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Lancelot 'Capability' Brown

  Date: 1716 - 1783

Landscape Gardener

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Lancelot Brown
Lancelot Brown
Lancelot (Capability) Brown was born at Kirkharle in Northumberland, the son of a gardener. Attending school until he was 16 at nearby Cambo he acquired a reasonable education. First employed by Sir William Loraine at Kirkharle Hall as a boy, he went to Kiddington, Oxon, before moving to Stowe in 1741. Brown later worked for George Grenville at Wotton Underwood, Bucks.

At Stowe he met William Kent who was working at the estate. This association enabled him to develop a practice for himself which also came to include the design of buildings as well as gardens and parks. He came to earn the nickname “Capability” from his habit of describing the potential for landscaping parks as capabilities, rather than opportunities: a self invented malapropism.
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Master Gardener at Hampton Court

In 1764 Brown was appointed Master Gardener at Hampton Court Palace in succession to John Greening and in this post he occupied an official residence, Wilderness House. His work at Hampton Court brought him into contact with Edward Lovibond, then living at Elm Lodge in Hampton. They became friends to the extent that Lovibond bequeathed him a one third share of the property when he died in 1775. He also became friendly with Thomas Nobbs who had bought the property later known as The Old Court House following a long stay in Cross Deep Lodge in Twickenham.

While Master Gardener, Brown employed Samuel Lapidge as an assistant. Lapidge was the father of Edward Lapidge the architect who designed Kingston Bridge in 1825 and the new church at Hampton in 1830. Brown had also employed John Spyers as a surveyor, a native of Twickenham. Spyers produced a number of drawings of Hampton Court Palace and Bushy Park, at one time the property of Empress Catherine the Great of Russia and which are now held in St. Petersburg's State Hermitage Museum.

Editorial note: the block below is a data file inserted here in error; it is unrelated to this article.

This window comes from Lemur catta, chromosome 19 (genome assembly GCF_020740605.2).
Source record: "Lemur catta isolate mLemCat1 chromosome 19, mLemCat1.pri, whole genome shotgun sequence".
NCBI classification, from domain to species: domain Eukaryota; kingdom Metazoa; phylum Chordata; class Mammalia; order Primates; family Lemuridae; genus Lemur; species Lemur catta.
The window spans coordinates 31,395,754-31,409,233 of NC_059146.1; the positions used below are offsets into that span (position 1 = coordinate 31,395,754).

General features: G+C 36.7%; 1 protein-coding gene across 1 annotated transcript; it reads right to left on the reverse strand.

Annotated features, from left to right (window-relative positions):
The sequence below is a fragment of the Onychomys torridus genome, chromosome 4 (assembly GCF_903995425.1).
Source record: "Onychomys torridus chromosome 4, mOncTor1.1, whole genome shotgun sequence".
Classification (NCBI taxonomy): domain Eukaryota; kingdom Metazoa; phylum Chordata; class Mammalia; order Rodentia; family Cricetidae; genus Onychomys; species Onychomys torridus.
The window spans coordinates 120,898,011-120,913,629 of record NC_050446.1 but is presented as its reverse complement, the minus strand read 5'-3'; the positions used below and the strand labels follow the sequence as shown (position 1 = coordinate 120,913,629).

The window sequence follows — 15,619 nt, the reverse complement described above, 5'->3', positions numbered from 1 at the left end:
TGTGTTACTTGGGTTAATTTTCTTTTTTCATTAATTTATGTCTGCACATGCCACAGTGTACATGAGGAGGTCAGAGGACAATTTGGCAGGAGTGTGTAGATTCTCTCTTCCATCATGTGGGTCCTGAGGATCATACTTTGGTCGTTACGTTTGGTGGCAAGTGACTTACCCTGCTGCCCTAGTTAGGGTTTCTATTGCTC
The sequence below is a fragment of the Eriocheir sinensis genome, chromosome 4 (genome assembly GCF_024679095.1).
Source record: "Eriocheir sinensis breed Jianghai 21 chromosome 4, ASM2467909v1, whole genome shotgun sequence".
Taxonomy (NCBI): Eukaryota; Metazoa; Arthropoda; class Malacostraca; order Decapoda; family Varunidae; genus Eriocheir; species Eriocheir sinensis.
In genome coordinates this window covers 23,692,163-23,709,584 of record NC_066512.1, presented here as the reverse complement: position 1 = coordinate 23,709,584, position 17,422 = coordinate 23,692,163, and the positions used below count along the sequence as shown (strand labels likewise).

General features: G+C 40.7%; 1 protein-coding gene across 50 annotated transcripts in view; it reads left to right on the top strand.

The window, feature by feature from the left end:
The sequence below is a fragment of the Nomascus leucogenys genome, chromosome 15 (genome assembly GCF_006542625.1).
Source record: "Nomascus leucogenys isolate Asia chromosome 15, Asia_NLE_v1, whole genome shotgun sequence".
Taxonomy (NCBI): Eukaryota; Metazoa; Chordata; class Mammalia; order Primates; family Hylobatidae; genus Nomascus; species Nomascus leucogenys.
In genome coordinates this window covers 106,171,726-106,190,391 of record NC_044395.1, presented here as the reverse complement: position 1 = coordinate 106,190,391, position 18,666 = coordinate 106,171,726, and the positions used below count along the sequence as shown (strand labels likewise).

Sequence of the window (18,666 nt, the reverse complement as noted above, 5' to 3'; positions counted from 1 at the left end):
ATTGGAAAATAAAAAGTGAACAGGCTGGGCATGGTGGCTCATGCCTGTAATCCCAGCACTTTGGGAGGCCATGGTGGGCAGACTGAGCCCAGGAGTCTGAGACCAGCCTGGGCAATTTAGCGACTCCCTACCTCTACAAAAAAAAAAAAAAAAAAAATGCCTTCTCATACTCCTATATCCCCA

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The grounds of Hampton Court Palace did not offer the usual opportunities or “capabilities” for Brown: the formality of the layout with parterres and avenues were sacrosanct. Mere maintenance of the status quo did not engage his interest to a degree satisfactory to the Board of Works and in 1770 there was a frank exchange of letters about this: Brown standing his ground forcefully. A cheeky postscript to his letter to William Robinson noted that: “The Gravel at H: Court is totally worn out; I have been obliged in the course of the year to break it up three times, otherwise it would have been as Green as Grass.”

Further reading:

Gerald Heath, HAMPTON COURT The Story of a Village, edited by Kathy White and Joan Heath, The Hampton Court Association, 2000, ISBN 0-9538700-0-6.
Howard Colvin, A Biographical Dictionary of British Architects 1600-1840, Yale University Press,1995.
Dorothy Stroud, Capability Brown, 1975
Simon Thurley, Hampton Court, A Social and Architectural History, Yale University Press, 2003.

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The Gravel at H: Court is totally worn out; I have been obliged in the course of the year to break it up three times, otherwise it would have been as Green as Grass.


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